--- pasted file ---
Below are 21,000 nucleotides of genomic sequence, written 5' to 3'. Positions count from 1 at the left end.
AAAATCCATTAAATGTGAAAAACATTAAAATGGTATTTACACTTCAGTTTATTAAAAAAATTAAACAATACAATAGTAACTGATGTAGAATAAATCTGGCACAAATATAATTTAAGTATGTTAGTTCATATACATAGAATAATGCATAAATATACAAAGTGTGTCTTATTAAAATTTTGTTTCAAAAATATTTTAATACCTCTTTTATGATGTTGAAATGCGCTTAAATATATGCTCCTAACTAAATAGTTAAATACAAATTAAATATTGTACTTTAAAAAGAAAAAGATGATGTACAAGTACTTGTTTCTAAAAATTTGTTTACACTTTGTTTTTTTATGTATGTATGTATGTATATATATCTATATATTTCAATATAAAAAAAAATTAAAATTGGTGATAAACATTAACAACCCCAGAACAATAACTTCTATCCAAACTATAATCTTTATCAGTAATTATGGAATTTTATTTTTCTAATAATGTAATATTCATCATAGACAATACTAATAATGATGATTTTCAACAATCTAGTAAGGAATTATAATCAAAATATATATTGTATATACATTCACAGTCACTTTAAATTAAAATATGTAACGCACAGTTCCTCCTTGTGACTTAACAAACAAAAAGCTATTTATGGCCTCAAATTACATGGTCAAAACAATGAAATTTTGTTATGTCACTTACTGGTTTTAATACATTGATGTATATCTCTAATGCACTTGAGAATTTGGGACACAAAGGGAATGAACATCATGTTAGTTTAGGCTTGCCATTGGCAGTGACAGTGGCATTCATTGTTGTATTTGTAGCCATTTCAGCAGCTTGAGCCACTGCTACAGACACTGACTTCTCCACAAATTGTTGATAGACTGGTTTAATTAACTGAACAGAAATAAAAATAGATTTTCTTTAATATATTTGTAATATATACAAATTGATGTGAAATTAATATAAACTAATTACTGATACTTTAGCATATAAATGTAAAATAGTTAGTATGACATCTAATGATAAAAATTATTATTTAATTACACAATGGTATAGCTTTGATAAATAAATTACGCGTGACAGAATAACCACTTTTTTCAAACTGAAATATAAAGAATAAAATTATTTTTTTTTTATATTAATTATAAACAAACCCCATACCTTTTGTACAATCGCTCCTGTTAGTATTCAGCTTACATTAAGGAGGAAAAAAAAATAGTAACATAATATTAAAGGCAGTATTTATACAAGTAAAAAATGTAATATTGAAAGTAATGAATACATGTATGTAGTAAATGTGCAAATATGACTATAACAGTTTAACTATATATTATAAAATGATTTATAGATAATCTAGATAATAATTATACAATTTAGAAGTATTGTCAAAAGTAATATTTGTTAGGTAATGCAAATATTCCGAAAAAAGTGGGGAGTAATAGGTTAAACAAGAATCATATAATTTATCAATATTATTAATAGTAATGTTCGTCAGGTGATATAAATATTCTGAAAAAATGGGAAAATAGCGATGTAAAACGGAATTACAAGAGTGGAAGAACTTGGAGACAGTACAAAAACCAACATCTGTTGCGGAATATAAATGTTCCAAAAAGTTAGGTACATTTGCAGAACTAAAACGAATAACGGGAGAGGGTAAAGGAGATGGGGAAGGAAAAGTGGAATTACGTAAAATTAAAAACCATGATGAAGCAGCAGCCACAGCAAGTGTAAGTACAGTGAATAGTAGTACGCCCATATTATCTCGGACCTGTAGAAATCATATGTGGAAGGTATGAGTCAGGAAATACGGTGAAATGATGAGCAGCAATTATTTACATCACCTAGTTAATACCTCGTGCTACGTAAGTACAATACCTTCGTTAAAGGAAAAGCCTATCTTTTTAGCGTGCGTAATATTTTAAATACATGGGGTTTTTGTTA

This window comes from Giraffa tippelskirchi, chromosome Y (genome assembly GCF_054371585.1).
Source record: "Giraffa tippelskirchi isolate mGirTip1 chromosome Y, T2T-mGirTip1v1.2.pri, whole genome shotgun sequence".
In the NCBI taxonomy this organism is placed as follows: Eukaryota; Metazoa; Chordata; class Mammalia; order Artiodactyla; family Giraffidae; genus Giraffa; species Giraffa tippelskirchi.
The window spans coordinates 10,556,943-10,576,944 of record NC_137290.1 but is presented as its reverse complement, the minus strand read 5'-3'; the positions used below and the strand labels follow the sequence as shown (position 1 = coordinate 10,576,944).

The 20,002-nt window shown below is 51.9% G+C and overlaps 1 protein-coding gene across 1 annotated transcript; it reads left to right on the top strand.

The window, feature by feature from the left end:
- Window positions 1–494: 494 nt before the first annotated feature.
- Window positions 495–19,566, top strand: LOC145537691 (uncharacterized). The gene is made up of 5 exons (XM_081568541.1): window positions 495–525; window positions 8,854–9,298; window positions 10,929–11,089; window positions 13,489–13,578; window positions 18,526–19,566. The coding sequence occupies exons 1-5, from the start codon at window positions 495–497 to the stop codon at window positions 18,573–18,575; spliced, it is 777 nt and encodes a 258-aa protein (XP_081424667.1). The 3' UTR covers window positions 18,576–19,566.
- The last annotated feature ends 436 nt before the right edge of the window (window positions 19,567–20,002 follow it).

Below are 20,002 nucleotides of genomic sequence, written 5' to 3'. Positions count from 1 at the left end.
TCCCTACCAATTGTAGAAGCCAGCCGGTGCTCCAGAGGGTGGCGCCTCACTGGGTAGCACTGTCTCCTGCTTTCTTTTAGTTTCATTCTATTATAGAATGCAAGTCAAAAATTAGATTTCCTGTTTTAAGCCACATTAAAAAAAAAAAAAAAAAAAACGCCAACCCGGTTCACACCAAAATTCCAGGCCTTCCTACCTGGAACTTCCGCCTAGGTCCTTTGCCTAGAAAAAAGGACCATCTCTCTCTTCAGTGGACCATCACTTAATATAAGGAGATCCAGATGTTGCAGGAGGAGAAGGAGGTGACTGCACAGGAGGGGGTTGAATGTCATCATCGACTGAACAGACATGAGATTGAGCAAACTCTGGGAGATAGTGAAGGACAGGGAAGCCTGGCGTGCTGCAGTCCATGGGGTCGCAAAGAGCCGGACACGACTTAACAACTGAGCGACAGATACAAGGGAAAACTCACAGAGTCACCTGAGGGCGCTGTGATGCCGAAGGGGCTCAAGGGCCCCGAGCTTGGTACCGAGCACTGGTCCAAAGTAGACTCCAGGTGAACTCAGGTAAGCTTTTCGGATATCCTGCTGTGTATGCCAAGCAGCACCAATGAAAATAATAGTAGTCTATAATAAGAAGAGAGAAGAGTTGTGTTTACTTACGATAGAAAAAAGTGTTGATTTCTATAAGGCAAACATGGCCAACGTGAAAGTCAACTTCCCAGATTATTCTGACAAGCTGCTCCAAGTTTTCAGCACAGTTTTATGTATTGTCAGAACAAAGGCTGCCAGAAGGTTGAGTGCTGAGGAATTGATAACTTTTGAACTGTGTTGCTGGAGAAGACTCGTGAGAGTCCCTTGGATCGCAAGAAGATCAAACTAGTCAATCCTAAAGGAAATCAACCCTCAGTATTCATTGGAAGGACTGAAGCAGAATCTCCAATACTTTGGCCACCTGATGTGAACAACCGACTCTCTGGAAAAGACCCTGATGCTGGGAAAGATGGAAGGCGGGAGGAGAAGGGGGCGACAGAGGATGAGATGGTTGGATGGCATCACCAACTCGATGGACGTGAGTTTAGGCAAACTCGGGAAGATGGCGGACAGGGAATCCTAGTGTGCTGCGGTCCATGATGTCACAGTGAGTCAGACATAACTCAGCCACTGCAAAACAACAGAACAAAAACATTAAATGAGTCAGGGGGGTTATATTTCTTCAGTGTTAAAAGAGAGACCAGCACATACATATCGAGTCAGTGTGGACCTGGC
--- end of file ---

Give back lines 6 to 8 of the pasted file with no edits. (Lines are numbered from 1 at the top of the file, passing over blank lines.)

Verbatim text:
The window spans coordinates 10,556,943-10,576,944 of record NC_137290.1 but is presented as its reverse complement, the minus strand read 5'-3'; the positions used below and the strand labels follow the sequence as shown (position 1 = coordinate 10,576,944).

The 20,002-nt window shown below is 51.9% G+C and overlaps 1 protein-coding gene across 1 annotated transcript; it reads left to right on the top strand.

The window, feature by feature from the left end: